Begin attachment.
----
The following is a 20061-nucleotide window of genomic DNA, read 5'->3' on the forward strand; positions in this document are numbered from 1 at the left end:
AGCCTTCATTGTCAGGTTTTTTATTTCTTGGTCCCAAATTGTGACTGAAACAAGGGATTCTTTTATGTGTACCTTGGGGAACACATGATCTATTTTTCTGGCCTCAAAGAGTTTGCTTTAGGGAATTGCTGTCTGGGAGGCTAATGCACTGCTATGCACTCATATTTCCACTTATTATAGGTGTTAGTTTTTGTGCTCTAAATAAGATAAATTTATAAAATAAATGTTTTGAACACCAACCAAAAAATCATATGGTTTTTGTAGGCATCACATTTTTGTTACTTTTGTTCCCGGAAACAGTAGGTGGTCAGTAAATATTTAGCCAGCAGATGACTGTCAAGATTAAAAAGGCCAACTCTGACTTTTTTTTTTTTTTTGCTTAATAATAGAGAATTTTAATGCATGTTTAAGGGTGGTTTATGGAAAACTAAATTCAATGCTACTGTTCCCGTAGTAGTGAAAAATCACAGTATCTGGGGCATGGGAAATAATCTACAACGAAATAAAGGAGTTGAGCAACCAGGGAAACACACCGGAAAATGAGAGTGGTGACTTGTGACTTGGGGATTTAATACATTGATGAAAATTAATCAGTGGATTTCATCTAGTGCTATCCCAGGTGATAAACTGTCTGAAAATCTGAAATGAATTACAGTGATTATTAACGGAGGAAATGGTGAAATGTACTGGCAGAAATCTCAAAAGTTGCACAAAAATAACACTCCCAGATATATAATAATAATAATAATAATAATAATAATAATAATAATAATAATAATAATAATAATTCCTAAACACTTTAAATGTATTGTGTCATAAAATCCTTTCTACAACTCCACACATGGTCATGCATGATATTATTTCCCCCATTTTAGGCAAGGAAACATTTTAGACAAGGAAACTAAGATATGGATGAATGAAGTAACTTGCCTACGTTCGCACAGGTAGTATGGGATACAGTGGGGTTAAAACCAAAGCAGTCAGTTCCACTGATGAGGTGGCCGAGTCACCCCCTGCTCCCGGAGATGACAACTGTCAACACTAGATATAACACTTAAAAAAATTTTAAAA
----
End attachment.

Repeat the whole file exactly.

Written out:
The following is a 20061-nucleotide window of genomic DNA, read 5'->3' on the forward strand; positions in this document are numbered from 1 at the left end:
AGCCTTCATTGTCAGGTTTTTTATTTCTTGGTCCCAAATTGTGACTGAAACAAGGGATTCTTTTATGTGTACCTTGGGGAACACATGATCTATTTTTCTGGCCTCAAAGAGTTTGCTTTAGGGAATTGCTGTCTGGGAGGCTAATGCACTGCTATGCACTCATATTTCCACTTATTATAGGTGTTAGTTTTTGTGCTCTAAATAAGATAAATTTATAAAATAAATGTTTTGAACACCAACCAAAAAATCATATGGTTTTTGTAGGCATCACATTTTTGTTACTTTTGTTCCCGGAAACAGTAGGTGGTCAGTAAATATTTAGCCAGCAGATGACTGTCAAGATTAAAAAGGCCAACTCTGACTTTTTTTTTTTTTTTGCTTAATAATAGAGAATTTTAATGCATGTTTAAGGGTGGTTTATGGAAAACTAAATTCAATGCTACTGTTCCCGTAGTAGTGAAAAATCACAGTATCTGGGGCATGGGAAATAATCTACAACGAAATAAAGGAGTTGAGCAACCAGGGAAACACACCGGAAAATGAGAGTGGTGACTTGTGACTTGGGGATTTAATACATTGATGAAAATTAATCAGTGGATTTCATCTAGTGCTATCCCAGGTGATAAACTGTCTGAAAATCTGAAATGAATTACAGTGATTATTAACGGAGGAAATGGTGAAATGTACTGGCAGAAATCTCAAAAGTTGCACAAAAATAACACTCCCAGATATATAATAATAATAATAATAATAATAATAATAATAATAATAATAATAATAATAATAATTCCTAAACACTTTAAATGTATTGTGTCATAAAATCCTTTCTACAACTCCACACATGGTCATGCATGATATTATTTCCCCCATTTTAGGCAAGGAAACATTTTAGACAAGGAAACTAAGATATGGATGAATGAAGTAACTTGCCTACGTTCGCACAGGTAGTATGGGATACAGTGGGGTTAAAACCAAAGCAGTCAGTTCCACTGATGAGGTGGCCGAGTCACCCCCTGCTCCCGGAGATGACAACTGTCAACACTAGATATAACACTTAAAAAAATTTTAAAA